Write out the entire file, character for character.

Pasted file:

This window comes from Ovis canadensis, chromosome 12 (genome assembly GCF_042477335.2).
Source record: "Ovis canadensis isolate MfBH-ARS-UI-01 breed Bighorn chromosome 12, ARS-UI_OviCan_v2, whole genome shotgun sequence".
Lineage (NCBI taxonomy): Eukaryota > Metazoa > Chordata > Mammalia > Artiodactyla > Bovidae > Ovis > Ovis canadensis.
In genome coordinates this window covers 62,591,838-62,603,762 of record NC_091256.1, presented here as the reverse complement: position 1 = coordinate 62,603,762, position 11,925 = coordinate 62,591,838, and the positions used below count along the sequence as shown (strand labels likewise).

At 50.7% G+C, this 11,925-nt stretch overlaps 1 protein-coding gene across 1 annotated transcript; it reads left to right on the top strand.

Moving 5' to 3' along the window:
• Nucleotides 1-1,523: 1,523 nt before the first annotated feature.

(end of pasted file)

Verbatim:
This window comes from Ovis canadensis, chromosome 12 (genome assembly GCF_042477335.2).
Source record: "Ovis canadensis isolate MfBH-ARS-UI-01 breed Bighorn chromosome 12, ARS-UI_OviCan_v2, whole genome shotgun sequence".
Lineage (NCBI taxonomy): Eukaryota > Metazoa > Chordata > Mammalia > Artiodactyla > Bovidae > Ovis > Ovis canadensis.
In genome coordinates this window covers 62,591,838-62,603,762 of record NC_091256.1, presented here as the reverse complement: position 1 = coordinate 62,603,762, position 11,925 = coordinate 62,591,838, and the positions used below count along the sequence as shown (strand labels likewise).

At 50.7% G+C, this 11,925-nt stretch overlaps 1 protein-coding gene across 1 annotated transcript; it reads left to right on the top strand.

Moving 5' to 3' along the window:
• Nucleotides 1-1,523: 1,523 nt before the first annotated feature.